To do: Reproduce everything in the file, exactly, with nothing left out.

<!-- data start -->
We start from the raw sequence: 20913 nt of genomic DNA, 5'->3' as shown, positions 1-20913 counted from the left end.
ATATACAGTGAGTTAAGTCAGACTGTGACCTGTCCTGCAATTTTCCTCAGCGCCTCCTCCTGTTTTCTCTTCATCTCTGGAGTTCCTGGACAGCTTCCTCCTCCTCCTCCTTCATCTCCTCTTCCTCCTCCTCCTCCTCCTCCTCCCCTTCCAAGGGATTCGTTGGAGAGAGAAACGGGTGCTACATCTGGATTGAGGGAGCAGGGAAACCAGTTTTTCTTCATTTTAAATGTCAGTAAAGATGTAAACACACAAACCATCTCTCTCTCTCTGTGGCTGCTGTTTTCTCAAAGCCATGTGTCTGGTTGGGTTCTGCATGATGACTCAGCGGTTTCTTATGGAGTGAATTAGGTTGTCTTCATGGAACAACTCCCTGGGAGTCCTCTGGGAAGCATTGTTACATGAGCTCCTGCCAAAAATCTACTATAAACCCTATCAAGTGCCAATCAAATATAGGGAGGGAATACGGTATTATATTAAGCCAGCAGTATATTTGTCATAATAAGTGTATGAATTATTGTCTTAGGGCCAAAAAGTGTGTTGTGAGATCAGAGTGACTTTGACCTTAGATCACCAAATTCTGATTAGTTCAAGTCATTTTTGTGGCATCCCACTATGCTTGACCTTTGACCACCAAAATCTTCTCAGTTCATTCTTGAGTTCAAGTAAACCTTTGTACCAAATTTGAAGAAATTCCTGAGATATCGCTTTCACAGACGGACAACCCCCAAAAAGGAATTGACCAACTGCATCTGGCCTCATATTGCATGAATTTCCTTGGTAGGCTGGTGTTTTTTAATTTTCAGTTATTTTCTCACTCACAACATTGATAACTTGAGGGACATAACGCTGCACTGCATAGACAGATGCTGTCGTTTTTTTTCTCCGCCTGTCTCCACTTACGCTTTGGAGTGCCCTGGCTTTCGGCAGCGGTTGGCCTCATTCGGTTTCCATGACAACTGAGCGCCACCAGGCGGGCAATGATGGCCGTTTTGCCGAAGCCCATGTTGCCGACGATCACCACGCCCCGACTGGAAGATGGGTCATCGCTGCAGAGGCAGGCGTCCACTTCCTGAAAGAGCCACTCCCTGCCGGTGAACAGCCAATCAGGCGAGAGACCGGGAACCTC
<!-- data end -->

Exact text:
We start from the raw sequence: 20913 nt of genomic DNA, 5'->3' as shown, positions 1-20913 counted from the left end.
ATATACAGTGAGTTAAGTCAGACTGTGACCTGTCCTGCAATTTTCCTCAGCGCCTCCTCCTGTTTTCTCTTCATCTCTGGAGTTCCTGGACAGCTTCCTCCTCCTCCTCCTTCATCTCCTCTTCCTCCTCCTCCTCCTCCTCCTCCCCTTCCAAGGGATTCGTTGGAGAGAGAAACGGGTGCTACATCTGGATTGAGGGAGCAGGGAAACCAGTTTTTCTTCATTTTAAATGTCAGTAAAGATGTAAACACACAAACCATCTCTCTCTCTCTGTGGCTGCTGTTTTCTCAAAGCCATGTGTCTGGTTGGGTTCTGCATGATGACTCAGCGGTTTCTTATGGAGTGAATTAGGTTGTCTTCATGGAACAACTCCCTGGGAGTCCTCTGGGAAGCATTGTTACATGAGCTCCTGCCAAAAATCTACTATAAACCCTATCAAGTGCCAATCAAATATAGGGAGGGAATACGGTATTATATTAAGCCAGCAGTATATTTGTCATAATAAGTGTATGAATTATTGTCTTAGGGCCAAAAAGTGTGTTGTGAGATCAGAGTGACTTTGACCTTAGATCACCAAATTCTGATTAGTTCAAGTCATTTTTGTGGCATCCCACTATGCTTGACCTTTGACCACCAAAATCTTCTCAGTTCATTCTTGAGTTCAAGTAAACCTTTGTACCAAATTTGAAGAAATTCCTGAGATATCGCTTTCACAGACGGACAACCCCCAAAAAGGAATTGACCAACTGCATCTGGCCTCATATTGCATGAATTTCCTTGGTAGGCTGGTGTTTTTTAATTTTCAGTTATTTTCTCACTCACAACATTGATAACTTGAGGGACATAACGCTGCACTGCATAGACAGATGCTGTCGTTTTTTTTCTCCGCCTGTCTCCACTTACGCTTTGGAGTGCCCTGGCTTTCGGCAGCGGTTGGCCTCATTCGGTTTCCATGACAACTGAGCGCCACCAGGCGGGCAATGATGGCCGTTTTGCCGAAGCCCATGTTGCCGACGATCACCACGCCCCGACTGGAAGATGGGTCATCGCTGCAGAGGCAGGCGTCCACTTCCTGAAAGAGCCACTCCCTGCCGGTGAACAGCCAATCAGGCGAGAGACCGGGAACCTC